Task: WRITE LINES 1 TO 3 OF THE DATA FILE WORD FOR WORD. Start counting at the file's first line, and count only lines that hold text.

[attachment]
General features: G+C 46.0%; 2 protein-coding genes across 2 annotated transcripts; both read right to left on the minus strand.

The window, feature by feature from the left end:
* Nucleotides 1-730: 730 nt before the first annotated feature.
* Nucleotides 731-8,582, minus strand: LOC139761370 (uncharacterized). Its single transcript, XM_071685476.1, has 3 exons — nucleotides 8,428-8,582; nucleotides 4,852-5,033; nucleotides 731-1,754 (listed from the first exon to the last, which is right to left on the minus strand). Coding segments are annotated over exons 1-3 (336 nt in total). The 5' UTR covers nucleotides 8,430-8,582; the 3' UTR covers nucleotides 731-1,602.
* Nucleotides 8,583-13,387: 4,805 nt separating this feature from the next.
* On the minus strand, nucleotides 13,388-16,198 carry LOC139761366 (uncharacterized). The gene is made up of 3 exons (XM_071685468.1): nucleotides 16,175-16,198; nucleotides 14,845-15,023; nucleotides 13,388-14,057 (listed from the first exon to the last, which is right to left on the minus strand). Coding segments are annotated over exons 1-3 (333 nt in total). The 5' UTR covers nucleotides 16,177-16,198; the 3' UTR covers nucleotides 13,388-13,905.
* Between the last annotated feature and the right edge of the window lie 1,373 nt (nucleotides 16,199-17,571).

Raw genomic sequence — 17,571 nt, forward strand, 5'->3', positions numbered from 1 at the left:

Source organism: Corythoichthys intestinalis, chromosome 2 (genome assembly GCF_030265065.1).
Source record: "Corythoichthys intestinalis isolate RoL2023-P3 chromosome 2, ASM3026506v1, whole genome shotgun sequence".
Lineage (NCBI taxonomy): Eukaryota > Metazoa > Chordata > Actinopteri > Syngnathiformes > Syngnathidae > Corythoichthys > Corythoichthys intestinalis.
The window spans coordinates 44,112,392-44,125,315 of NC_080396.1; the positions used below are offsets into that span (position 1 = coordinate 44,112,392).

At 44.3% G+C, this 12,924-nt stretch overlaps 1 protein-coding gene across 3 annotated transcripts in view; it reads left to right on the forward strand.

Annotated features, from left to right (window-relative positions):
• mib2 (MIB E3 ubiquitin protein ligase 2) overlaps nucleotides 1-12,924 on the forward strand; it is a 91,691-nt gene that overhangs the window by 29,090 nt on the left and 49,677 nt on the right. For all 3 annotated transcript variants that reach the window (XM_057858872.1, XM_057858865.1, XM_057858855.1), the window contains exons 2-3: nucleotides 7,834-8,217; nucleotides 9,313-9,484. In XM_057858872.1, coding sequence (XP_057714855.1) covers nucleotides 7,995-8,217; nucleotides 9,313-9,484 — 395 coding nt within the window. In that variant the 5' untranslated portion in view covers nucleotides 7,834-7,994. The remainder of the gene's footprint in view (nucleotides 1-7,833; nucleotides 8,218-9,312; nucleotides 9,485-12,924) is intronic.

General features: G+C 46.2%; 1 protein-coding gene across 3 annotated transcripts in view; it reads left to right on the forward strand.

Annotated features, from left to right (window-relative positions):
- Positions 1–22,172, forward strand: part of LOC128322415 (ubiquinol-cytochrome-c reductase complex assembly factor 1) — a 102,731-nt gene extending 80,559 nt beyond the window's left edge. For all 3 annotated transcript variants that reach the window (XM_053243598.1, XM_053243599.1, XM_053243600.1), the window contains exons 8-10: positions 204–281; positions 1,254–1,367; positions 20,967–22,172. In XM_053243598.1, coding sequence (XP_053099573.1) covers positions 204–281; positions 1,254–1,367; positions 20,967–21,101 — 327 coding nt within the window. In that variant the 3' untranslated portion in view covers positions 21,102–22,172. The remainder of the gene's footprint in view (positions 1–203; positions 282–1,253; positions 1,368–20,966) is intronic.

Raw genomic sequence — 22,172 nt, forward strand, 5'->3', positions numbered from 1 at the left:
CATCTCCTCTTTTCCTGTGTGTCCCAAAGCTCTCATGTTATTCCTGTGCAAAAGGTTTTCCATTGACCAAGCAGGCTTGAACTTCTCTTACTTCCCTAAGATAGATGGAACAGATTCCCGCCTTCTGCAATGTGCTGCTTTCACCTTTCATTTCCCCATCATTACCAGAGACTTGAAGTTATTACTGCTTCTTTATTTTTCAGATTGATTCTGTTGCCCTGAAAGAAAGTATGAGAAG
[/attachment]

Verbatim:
General features: G+C 46.0%; 2 protein-coding genes across 2 annotated transcripts; both read right to left on the minus strand.

The window, feature by feature from the left end:
* Nucleotides 1-730: 730 nt before the first annotated feature.